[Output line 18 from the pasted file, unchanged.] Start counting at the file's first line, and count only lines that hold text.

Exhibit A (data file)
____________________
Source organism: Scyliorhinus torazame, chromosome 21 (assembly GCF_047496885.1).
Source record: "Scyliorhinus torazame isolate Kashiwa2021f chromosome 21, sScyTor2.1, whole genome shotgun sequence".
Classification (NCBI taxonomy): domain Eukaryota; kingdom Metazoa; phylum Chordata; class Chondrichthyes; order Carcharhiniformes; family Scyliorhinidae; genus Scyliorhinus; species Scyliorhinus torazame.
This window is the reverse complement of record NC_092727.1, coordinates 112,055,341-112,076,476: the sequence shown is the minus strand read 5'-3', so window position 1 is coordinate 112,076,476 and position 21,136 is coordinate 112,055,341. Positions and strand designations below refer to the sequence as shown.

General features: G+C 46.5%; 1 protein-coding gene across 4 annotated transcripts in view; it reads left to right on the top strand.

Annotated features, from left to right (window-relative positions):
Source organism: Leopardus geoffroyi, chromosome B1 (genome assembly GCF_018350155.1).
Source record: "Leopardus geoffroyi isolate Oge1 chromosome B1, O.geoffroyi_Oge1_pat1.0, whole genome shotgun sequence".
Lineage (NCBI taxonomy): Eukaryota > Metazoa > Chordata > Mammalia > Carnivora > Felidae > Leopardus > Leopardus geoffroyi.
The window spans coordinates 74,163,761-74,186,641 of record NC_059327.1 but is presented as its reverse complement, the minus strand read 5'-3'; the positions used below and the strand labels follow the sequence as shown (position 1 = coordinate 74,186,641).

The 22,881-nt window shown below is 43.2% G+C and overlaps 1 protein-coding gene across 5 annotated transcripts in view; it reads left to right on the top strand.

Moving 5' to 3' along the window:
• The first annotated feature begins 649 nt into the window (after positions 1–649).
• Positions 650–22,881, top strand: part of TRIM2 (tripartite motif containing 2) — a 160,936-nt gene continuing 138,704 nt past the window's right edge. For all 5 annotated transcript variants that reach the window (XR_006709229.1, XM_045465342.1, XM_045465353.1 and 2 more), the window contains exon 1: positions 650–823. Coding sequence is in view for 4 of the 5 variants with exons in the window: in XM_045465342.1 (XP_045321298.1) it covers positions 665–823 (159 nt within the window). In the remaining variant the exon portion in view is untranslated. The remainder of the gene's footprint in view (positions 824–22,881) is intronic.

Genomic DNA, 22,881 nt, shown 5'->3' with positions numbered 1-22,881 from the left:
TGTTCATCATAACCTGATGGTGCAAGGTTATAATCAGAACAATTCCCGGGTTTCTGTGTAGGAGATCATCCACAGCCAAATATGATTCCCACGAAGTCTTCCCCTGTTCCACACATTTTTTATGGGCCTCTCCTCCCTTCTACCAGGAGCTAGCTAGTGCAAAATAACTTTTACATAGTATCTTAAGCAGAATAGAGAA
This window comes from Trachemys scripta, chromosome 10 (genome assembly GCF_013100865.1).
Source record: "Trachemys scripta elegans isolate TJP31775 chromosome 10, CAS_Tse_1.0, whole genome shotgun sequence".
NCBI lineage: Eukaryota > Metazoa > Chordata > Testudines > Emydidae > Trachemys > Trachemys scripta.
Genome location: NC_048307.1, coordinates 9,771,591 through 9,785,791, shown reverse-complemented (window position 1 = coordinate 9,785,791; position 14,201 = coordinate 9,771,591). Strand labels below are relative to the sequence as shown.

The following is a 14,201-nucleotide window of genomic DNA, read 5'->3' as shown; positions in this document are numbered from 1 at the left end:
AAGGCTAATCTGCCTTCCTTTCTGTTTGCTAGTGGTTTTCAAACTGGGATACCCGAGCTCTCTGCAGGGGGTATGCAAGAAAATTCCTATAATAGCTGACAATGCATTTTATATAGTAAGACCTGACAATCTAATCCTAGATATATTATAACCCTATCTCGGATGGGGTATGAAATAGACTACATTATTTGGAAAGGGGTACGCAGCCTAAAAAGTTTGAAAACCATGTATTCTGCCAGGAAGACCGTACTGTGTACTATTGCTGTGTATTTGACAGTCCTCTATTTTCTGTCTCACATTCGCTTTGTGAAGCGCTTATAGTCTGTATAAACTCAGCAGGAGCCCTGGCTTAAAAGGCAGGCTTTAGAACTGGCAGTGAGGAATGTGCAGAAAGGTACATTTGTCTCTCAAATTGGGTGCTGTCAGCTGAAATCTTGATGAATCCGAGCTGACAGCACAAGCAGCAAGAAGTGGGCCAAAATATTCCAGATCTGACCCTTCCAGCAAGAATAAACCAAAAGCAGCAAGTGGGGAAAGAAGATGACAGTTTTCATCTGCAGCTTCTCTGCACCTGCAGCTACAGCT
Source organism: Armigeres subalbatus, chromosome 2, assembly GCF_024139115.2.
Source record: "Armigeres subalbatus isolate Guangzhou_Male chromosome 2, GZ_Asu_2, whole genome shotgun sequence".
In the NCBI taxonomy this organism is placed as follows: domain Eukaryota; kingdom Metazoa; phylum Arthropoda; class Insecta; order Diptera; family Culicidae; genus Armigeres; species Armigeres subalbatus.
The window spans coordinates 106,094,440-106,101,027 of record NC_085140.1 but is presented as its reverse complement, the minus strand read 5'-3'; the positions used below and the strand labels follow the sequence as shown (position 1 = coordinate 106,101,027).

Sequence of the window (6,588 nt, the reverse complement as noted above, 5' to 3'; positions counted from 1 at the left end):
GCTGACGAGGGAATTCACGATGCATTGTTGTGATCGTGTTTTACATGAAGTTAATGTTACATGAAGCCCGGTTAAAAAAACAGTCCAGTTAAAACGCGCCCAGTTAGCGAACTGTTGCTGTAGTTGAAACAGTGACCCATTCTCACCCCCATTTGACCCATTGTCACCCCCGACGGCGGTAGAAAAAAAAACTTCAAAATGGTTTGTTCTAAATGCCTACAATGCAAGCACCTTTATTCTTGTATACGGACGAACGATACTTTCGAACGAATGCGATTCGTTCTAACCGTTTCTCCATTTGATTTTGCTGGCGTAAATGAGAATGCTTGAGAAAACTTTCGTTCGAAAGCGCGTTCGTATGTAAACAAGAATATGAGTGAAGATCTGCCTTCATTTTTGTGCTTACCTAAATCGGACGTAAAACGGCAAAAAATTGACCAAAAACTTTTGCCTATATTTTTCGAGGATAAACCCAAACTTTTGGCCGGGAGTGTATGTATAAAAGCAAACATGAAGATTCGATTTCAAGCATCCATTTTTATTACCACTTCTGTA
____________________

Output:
Source record: "Trachemys scripta elegans isolate TJP31775 chromosome 10, CAS_Tse_1.0, whole genome shotgun sequence".